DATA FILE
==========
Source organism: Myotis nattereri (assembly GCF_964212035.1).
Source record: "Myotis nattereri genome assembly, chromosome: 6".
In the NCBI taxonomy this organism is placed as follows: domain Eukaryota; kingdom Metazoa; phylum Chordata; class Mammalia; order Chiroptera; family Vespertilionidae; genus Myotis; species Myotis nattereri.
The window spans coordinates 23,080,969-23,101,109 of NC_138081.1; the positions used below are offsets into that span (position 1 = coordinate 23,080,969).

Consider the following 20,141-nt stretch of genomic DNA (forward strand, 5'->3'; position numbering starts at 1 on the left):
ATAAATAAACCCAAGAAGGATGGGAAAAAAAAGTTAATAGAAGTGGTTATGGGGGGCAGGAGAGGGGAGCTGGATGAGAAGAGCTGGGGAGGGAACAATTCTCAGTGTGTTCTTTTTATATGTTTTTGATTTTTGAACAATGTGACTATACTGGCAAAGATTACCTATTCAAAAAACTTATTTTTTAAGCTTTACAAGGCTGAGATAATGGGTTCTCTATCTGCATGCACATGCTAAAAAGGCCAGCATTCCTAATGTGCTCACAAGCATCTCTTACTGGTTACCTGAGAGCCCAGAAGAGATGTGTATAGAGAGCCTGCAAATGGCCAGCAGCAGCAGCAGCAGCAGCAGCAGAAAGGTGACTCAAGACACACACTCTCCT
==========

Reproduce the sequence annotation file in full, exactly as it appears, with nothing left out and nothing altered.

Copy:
Source organism: Myotis nattereri (assembly GCF_964212035.1).
Source record: "Myotis nattereri genome assembly, chromosome: 6".
In the NCBI taxonomy this organism is placed as follows: domain Eukaryota; kingdom Metazoa; phylum Chordata; class Mammalia; order Chiroptera; family Vespertilionidae; genus Myotis; species Myotis nattereri.
The window spans coordinates 23,080,969-23,101,109 of NC_138081.1; the positions used below are offsets into that span (position 1 = coordinate 23,080,969).

Consider the following 20,141-nt stretch of genomic DNA (forward strand, 5'->3'; position numbering starts at 1 on the left):
ATAAATAAACCCAAGAAGGATGGGAAAAAAAAGTTAATAGAAGTGGTTATGGGGGGCAGGAGAGGGGAGCTGGATGAGAAGAGCTGGGGAGGGAACAATTCTCAGTGTGTTCTTTTTATATGTTTTTGATTTTTGAACAATGTGACTATACTGGCAAAGATTACCTATTCAAAAAACTTATTTTTTAAGCTTTACAAGGCTGAGATAATGGGTTCTCTATCTGCATGCACATGCTAAAAAGGCCAGCATTCCTAATGTGCTCACAAGCATCTCTTACTGGTTACCTGAGAGCCCAGAAGAGATGTGTATAGAGAGCCTGCAAATGGCCAGCAGCAGCAGCAGCAGCAGCAGCAGAAAGGTGACTCAAGACACACACTCTCCT